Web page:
This is the extensive system design outline that will help you think about all the aspects of your software project. Let me know if I missed something.

Why Everyone Should Learn To Write

Do you hate writing? Me too.

I am not talking about tweets or IG posts. I’m talking about 500 word long articles and essays. Most of us don’t like writing them. They take too much time and effort.

But is time really the problem? I don’t think so. We spend a lot of time on social media everyday right? Yeah time is not the problem.

So is effort the problem? Hmm let’s see. What happens when you open a blank page to write? Does anxiety kicks in? For me it does.

Continue reading “Why Everyone Should Learn To Write”

Who should you be: Technology Generalist or Specialist?

Everyone in the tech industry knows that every few years (months?) a new technology or framework enters the market.

Angular, Ember and JQuery were good enough until React came up. Not that people don’t use Angular anymore, but everyone wants to learn React now.

Same is true for every other computer science field: Deep Learning and Reinforcement Learning became extremely popular in the Machine Learning (ML) field once neural networks started improving computer vision applications.

It goes for the trending tech as well: Social media apps made web and mobile development very popular. Then ML and AI entered the market along with Blockchain and IOT.

This is how the general trend goes.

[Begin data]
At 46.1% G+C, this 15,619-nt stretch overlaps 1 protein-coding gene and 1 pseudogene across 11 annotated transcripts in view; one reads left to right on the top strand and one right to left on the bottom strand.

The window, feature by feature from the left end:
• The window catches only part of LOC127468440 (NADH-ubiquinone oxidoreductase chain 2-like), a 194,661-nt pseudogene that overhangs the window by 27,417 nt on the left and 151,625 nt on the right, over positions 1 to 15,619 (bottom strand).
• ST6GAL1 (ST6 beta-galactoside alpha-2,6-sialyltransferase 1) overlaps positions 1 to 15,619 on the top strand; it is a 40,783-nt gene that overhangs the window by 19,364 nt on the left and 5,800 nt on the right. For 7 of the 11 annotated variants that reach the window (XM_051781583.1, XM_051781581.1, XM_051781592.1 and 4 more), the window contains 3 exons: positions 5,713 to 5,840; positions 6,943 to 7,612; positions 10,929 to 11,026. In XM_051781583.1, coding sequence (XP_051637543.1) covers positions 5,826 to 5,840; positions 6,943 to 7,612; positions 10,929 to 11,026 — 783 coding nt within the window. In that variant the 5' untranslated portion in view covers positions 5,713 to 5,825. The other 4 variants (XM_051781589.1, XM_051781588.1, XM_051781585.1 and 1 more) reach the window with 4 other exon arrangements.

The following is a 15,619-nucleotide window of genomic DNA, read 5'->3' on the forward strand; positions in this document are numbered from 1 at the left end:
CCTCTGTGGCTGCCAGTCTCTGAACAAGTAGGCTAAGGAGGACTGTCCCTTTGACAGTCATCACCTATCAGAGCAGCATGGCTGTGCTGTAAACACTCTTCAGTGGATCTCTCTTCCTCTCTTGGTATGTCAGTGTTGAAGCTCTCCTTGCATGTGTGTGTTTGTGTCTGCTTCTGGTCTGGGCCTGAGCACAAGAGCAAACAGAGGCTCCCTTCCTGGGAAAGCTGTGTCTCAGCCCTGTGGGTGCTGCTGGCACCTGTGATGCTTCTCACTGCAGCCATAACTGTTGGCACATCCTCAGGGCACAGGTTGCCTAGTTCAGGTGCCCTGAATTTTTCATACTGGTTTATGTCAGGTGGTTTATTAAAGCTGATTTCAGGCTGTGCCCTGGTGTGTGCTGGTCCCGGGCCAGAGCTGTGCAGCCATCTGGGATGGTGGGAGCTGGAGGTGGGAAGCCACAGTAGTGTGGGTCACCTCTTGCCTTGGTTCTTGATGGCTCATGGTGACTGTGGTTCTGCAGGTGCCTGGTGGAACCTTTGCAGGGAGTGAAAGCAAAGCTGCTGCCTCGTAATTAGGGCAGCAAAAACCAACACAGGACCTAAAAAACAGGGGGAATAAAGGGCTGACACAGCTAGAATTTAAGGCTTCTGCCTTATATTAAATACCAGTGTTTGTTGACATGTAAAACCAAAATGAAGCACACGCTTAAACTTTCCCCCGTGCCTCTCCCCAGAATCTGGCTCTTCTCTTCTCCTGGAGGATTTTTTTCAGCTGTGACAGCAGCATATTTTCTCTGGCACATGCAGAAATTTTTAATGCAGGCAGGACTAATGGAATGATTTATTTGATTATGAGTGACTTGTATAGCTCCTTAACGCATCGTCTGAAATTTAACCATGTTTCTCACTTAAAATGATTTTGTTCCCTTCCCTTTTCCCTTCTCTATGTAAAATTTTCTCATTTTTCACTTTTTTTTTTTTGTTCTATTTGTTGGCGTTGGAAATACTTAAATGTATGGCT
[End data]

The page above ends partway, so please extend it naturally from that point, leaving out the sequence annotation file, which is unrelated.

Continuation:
A novel technology arrives –> everyone starts using it –> It becomes the Industry favorite –> A novel technology arrives

Now the question is, in this forever evolving world of technology, should you specialize in one field or try many?

Continue reading “Who should you be: Technology Generalist or Specialist?”

Comparative Case Study of ML Systems: Tensorflow vs PyTorch

In this post, I’ll perform a small comparative study between the background architecture of TensorFlow: A System for Large-Scale Machine Learning and PyTorch: An Imperative Style, High-Performance Deep Learning Library

The information mentioned below is extracted for these two papers.

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Top Resources for getting a Software Engineer job at Big N Companies

This short post is written for recent graduates, current students and code newbies looking for a job as a Software Engineer in the Big N companies like Google, Facebook, Amazon, Netflix etc.